The potential for genomics to contribute to clinical care has long been recognized, and many optimistic scenarios for clinical use of information about a patient's genome have been proposed.1,2,3 The pace of realizing this potential has appeared slow to some,4,5 although clinical adoption of scientific discoveries has been estimated to take up to 17 years6 and a recent genetic example7 required 18 years after the initial 1991 report.8 Indeed, relatively robust genotype–phenotype associations for common, complex diseases only began to become available around 2005.9 Yet several academic medical centers and integrated health systems have already begun programs for implementing genomic medicine, which we define here as using an individual patient's genotypic information in his or her clinical care. This definition encompasses both Mendelian and multigenic complex diseases, and at present probably focuses most on single Mendelian variants of large effect, although emphasis is expected to shift soon to assaying and using multiple variants simultaneously in clinical care. This is not only because of an expanding knowledge base but also because the logistic complexities and costs of assessing genomic variation on a large scale are approaching those of one-at-a-time testing of individual variants, permitting a more holistic approach to incorporating genomic findings into clinical care.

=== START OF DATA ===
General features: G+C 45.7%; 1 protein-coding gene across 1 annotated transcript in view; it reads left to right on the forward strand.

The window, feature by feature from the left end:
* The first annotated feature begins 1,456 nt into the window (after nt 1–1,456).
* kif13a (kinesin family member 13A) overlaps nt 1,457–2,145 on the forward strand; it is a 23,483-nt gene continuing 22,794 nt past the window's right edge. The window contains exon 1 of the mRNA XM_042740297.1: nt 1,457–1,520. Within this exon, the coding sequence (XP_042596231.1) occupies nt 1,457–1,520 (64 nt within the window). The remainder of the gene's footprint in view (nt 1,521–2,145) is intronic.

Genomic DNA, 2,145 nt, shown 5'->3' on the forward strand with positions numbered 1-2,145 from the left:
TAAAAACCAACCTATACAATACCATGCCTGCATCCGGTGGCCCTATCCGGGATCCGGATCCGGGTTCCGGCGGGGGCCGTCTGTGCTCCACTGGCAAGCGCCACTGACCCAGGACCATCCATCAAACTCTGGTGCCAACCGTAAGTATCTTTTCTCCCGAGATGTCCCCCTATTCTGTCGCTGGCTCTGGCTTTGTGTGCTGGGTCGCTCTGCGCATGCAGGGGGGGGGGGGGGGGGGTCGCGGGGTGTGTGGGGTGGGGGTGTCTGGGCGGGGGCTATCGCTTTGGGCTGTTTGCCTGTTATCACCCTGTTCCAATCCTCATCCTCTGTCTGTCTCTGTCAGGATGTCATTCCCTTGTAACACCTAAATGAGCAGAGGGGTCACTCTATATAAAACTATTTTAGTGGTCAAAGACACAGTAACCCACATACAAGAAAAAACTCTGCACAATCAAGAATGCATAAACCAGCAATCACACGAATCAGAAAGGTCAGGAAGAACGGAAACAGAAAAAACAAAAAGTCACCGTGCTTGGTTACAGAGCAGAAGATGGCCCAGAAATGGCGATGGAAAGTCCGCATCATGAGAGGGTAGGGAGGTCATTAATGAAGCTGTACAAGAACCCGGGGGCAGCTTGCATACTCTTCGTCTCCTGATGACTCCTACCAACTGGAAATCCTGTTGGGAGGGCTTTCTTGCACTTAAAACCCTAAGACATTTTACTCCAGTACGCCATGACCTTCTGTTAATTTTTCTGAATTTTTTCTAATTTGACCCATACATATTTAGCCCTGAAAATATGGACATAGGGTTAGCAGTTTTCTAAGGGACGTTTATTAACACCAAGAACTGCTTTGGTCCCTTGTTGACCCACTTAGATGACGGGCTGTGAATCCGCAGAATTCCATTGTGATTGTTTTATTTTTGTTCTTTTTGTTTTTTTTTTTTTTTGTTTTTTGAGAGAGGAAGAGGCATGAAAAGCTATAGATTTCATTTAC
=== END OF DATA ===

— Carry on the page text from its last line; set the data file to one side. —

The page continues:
These initial and separate forays have encountered similar obstacles and developed many of the same nascent solutions, often quite independently. In expectation that sharing of lessons learned in these efforts can facilitate broader and more effective implementation of genomic medicine, the National Human Genome Research Institute in collaboration with several leaders in this area (R.L.C., G.S.G., D.M.R., M.S.W., and R.Wilson) brought together about 20 groups working to implement genomic medicine for a Genomic Medicine Colloquium in June 2011. This article summarizes the projects described by these groups, describes challenges they have encountered in implementation, identifies common infrastructure and research needs, and outlines an implementation framework for introducing similar genomic medicine programs more broadly.